December 5, 2016 / 12:27 PM / in a year

Poll: Canada's frothy housing market likely to cool on new mortgage rules

(Reuters) - The Liberal government’s new mortgage rules are likely to sober up Canada’s housing market over the coming year, a Reuters poll showed, but record-low borrowing costs should bolster demand.

Homes undergo construction in Toronto, February 25, 2014. REUTERS/Aaron Harris

After soaring on the back of rock-bottom interest rates and foreign investment, Canadian house prices are expected to slow to 1.8 percent in 2017. An August poll forecast 3.5 percent.

The property market - a key driver of Canada’s economic growth - will be hit by tighter lending rules the government imposed in October, in an effort to cool activity in two of the country’s biggest cities, Toronto and Vancouver, analysts in the latest survey of over 20 respondents said.

“You will see some negative impact coming from the changes to regulations and I will not be surprised if house price inflation in Vancouver, the GTA (Greater Toronto Area), and even Montreal, slides down, or if we see some negative numbers,” said Benjamin Tal, deputy chief economist at CIBC Capital Markets.

Toronto house prices are expected to rise 6.0 percent next year and fall 1.8 percent in Vancouver, compared with the previous poll’s expectations they would rise 8.0 percent and 5.0 percent. A majority of analysts said the risks to their current forecasts were skewed to the downside.

While U.S. real estate prices only recently got back on track after their collapse in 2007, in Canada they have risen nearly in a straight line, almost doubling over the last decade.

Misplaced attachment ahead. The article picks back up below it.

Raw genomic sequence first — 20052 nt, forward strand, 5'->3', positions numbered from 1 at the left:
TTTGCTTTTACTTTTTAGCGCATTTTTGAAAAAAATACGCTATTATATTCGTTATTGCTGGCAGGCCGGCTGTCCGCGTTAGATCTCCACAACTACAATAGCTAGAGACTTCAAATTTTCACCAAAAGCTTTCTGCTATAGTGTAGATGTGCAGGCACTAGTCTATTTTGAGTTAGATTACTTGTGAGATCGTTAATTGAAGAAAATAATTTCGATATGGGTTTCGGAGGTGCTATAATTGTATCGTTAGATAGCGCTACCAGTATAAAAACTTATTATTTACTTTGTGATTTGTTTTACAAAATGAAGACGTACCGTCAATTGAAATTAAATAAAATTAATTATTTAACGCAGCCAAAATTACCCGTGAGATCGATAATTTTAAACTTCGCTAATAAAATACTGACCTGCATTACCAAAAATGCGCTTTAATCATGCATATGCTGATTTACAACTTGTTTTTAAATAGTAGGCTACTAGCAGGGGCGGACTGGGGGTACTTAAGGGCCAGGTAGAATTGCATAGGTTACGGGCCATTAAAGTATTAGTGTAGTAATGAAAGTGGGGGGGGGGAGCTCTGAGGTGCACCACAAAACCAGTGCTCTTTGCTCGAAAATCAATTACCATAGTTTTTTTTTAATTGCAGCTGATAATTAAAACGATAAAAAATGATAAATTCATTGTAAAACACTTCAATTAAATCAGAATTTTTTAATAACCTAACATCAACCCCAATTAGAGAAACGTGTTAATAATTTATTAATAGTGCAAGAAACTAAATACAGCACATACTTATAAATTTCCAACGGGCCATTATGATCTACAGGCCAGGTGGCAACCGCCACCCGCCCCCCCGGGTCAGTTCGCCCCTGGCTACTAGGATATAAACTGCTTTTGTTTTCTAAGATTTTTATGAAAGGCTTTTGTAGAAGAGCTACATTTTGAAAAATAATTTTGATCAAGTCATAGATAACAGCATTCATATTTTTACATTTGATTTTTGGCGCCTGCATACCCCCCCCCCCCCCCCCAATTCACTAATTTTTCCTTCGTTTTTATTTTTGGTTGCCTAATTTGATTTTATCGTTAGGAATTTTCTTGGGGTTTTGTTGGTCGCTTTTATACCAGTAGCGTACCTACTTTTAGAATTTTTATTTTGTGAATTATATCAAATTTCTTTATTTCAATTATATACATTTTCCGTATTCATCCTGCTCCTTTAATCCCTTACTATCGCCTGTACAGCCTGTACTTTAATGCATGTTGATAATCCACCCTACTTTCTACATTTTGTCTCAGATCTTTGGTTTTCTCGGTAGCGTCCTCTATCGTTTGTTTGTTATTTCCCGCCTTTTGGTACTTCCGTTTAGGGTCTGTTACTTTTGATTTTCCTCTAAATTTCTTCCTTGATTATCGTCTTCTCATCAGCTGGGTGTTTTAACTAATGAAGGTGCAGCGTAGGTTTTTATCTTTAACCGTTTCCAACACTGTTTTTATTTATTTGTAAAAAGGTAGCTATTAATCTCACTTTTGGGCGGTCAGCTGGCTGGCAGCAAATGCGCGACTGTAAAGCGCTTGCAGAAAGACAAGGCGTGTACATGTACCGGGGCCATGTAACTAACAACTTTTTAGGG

Two rate cuts by the Bank of Canada last year to combat the fallout of the 2014 oil price crash further spurred housing activity in Canada, encouraging households to borrow ever more heavily against ever more expensive properties.

In the second quarter of this year, the average Canadian household owed $1.68 for every dollar of disposable income.

High household debt and weak economic growth form a challenge for policymakers, who can neither lower rates to stoke growth nor raise them to discourage further borrowing.

A separate Reuters poll predicted the Bank of Canada will stand pat on policy for more than a year, even though lackluster export growth is likely to increase household debt and make a housing market crash more painful.

Answering an extra question in the poll, economists gave a median 17 percent chance of a sharp correction in house prices in Canada over the near to medium term. They pegged the odds at one in five in Toronto and almost one in three for Vancouver.

Following a tax on foreign home buyers to improve affordability for residents, home sales in Vancouver plummeted by 39 percent in October, according to the Real Estate Board of Greater Vancouver.

But with rates on hold, some analysts said the housing market will adjust to the new laws quickly and push up prices again.

“We saw that in previous tightenings of mortgage rules,” said Sal Guatieri, senior economist at BMO Capital Markets. “They did have a temporary slowing effect on sales and prices across Canada, particularly in Vancouver and Toronto, but each time interest rates continued to fall, mortgage prices bounced back.”

Canadian house prices are expected to rise by 2.0 percent in 2018. Forecasts ranged from a drop of 3.0 percent to a rise of 9.0 percent.

A slowdown in the construction of new houses, mostly of single-family detached homes, is likely to support a rebound in prices, especially of condominiums, which are already in abundance.

Housing starts are predicted to average around 180,000 per quarter over the coming year, down from 192,900 in October.

“Although the new mortgage rules will put some downward pressure on demand and prevent some first-time home buyers from entering the market, demand will continue to outpace supply, and there may be even more pressure on prices to rise than forecast,” said Jean-Paul Lam, professor of economics at the University of Waterloo.

Polling by Purnita Deb; Editing by Ross Finley and Larry King

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